How can urban design solve the complex situation that takes place in street junctions where bikes, pedestrians and motorists have to cross and turn in different directions? This interesting video shows one of the typical Dutch solutions to this problem.
Could this be implemented everywhere? While other places are going for mixed use of the street (like Spanish ciclocalles) or even more radical solutions like shared space or even ‘naked streets’ without any signs or lights, cities in the Netherlands are known for making extensive use of segregated bike lanes, and that is the scenario where this kind of solution makes sense. There are also other types of intersections, like the roundabouts, which can solve the same problem in a different way.
It’s worth noting how helpful the video format is for explaining this kind of dynamic issues in the city. I also recommend reading the discussions under the posts linked below; you will find interesting opinions and alternatives.
Is Peace a matter of design? Do designers have a role in it? During our stay at Harvard GSD last Fall semester, we had the pleasure to meet architect Karen Lee Bar-Sinai who is a current Loeb Fellow there. Last January she launched the workshop DESIGNING PEACE, looking into how designers can envision peace for the city of Jerusalem. Below is a description of the course and the links to some of the contents and results. We hope you find them inspiring.
Architecture and Planning may seem to be of little relevance to Conflict Resolution. However, territorial conflicts occur in space, and so are their solutions. It is time architects, planners and policy makers approach disputed territories together to plan viable, peaceful futures for disputed areas.
This workshop invites you to join an exploration of how design can aid envisioning peace in conflicted territories. We will explore the possible meaning of Resolution Planning – originally a concept and practice developed by “SAYA/Design for Change” (sayarch.com) . Together we will try to give broaden this term, and find new ways to encourage policy makers to think as architects, and to encourage architects to think as policy makers.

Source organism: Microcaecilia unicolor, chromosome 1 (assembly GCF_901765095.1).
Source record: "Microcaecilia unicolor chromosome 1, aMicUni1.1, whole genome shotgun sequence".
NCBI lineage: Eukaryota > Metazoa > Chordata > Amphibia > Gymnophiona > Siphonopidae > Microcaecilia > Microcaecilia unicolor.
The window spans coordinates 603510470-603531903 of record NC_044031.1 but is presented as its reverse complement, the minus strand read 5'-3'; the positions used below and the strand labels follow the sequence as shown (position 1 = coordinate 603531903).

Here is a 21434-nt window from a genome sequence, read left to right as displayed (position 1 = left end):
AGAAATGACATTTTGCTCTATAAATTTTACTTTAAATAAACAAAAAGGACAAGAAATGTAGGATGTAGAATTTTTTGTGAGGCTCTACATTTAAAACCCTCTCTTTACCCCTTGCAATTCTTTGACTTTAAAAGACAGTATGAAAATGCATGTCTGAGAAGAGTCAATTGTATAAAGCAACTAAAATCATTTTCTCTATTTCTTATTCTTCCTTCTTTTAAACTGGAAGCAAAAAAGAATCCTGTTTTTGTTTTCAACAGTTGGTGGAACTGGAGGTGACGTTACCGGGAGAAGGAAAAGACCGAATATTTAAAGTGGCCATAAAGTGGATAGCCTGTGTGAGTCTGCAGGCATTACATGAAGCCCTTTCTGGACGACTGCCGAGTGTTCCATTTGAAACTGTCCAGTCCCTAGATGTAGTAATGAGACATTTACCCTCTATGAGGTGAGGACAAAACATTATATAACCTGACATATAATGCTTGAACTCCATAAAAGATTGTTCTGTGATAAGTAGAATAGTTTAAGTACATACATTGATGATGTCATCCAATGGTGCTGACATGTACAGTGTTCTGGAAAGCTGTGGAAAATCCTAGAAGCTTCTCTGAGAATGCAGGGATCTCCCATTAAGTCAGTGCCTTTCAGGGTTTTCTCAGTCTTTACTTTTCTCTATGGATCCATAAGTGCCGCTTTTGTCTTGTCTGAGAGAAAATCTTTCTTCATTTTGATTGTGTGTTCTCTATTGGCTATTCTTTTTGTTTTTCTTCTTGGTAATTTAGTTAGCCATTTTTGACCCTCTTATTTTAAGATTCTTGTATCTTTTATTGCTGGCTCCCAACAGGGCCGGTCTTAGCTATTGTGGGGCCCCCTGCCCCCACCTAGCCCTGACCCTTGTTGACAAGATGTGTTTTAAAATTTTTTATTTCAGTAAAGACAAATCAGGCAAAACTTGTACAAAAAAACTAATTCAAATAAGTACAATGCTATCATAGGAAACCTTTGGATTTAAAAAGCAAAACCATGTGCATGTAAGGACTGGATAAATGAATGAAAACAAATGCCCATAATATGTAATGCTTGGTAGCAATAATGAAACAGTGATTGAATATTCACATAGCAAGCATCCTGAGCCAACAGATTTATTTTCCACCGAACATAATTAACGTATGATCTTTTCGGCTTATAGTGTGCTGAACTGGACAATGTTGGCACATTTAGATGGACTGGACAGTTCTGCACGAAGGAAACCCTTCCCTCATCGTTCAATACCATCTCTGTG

The 5 day solution-oriented workshop will focus on Jerusalem as a case study for other contested cities such as Belfast and Nicosia. We will plan, think and design at various scales, and propose innovative ideas for peace. Several sites will serve as case studies (one will encourage a landscape intervention, another an urban design strategy, and a third will call for a more general policy oriented vision for the future Jerusalem seam-line). The workshop is planned to be followed by a publication.
Goals and Outcome:
The goal of the workshop is to develop spatial-based concepts to aid peace. We also plan to gather the various proposals into a publication which will include both the theoretical framework and examples of various tools for planning peace.
Above all, we wish for this effort to truly aid overcoming the stalemate in the peace process, which we believe it is crucial to future of both Israeli and Palestinian. We therefore wish this event to be as interesting, meaningful and involving as possible, in order for its fruits and visions of peacemaking to be of highest impact.
CONFLICT, el décimo número de la publicación trimestral , ya está disponible. Los colaboradores de este número son Jonathan Andrew, Christopher Baker, Vladimir Belogolovsky, David Garcia Studio, dpr-barcelona (@dpr_barcelona), Peter Eisenman, Thomas Hillier, Alex Lehnerer, Nora Niasari, OMNIBUS, Mika Savela, Simon Scheithauer, Cameron Sinclair y Urban-Think Tank.
La revista acaba de estrenar un nuevo diseño web para facilitar el acceso a todos los artículos publicados en estos diez números (más de 100) y permitir comentarios para continuar la conversación. Podéis ver todo el contenido en www.mascontext.com.